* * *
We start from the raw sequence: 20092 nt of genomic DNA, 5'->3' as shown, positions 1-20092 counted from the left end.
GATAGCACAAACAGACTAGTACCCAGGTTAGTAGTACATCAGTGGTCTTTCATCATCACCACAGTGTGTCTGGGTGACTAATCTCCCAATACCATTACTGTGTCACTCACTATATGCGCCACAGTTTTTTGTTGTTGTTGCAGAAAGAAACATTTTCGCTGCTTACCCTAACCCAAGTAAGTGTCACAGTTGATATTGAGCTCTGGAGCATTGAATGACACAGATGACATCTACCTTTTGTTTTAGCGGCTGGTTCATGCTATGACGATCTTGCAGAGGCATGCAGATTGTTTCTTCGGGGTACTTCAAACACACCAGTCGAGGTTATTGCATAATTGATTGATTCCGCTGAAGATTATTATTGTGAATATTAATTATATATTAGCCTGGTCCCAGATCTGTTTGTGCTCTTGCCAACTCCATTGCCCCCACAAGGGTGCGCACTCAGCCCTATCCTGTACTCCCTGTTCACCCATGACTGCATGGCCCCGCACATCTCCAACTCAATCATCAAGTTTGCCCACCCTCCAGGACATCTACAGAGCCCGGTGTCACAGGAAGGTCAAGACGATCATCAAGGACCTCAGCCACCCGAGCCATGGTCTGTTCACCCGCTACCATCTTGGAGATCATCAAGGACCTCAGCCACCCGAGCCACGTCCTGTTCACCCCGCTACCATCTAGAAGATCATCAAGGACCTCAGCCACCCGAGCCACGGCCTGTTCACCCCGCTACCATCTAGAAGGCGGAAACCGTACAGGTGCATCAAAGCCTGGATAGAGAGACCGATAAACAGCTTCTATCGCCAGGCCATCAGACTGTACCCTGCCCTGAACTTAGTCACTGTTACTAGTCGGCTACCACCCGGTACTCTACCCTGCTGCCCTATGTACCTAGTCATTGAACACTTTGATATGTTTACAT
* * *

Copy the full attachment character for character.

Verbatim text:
We start from the raw sequence: 20092 nt of genomic DNA, 5'->3' as shown, positions 1-20092 counted from the left end.
GATAGCACAAACAGACTAGTACCCAGGTTAGTAGTACATCAGTGGTCTTTCATCATCACCACAGTGTGTCTGGGTGACTAATCTCCCAATACCATTACTGTGTCACTCACTATATGCGCCACAGTTTTTTGTTGTTGTTGCAGAAAGAAACATTTTCGCTGCTTACCCTAACCCAAGTAAGTGTCACAGTTGATATTGAGCTCTGGAGCATTGAATGACACAGATGACATCTACCTTTTGTTTTAGCGGCTGGTTCATGCTATGACGATCTTGCAGAGGCATGCAGATTGTTTCTTCGGGGTACTTCAAACACACCAGTCGAGGTTATTGCATAATTGATTGATTCCGCTGAAGATTATTATTGTGAATATTAATTATATATTAGCCTGGTCCCAGATCTGTTTGTGCTCTTGCCAACTCCATTGCCCCCACAAGGGTGCGCACTCAGCCCTATCCTGTACTCCCTGTTCACCCATGACTGCATGGCCCCGCACATCTCCAACTCAATCATCAAGTTTGCCCACCCTCCAGGACATCTACAGAGCCCGGTGTCACAGGAAGGTCAAGACGATCATCAAGGACCTCAGCCACCCGAGCCATGGTCTGTTCACCCGCTACCATCTTGGAGATCATCAAGGACCTCAGCCACCCGAGCCACGTCCTGTTCACCCCGCTACCATCTAGAAGATCATCAAGGACCTCAGCCACCCGAGCCACGGCCTGTTCACCCCGCTACCATCTAGAAGGCGGAAACCGTACAGGTGCATCAAAGCCTGGATAGAGAGACCGATAAACAGCTTCTATCGCCAGGCCATCAGACTGTACCCTGCCCTGAACTTAGTCACTGTTACTAGTCGGCTACCACCCGGTACTCTACCCTGCTGCCCTATGTACCTAGTCATTGAACACTTTGATATGTTTACAT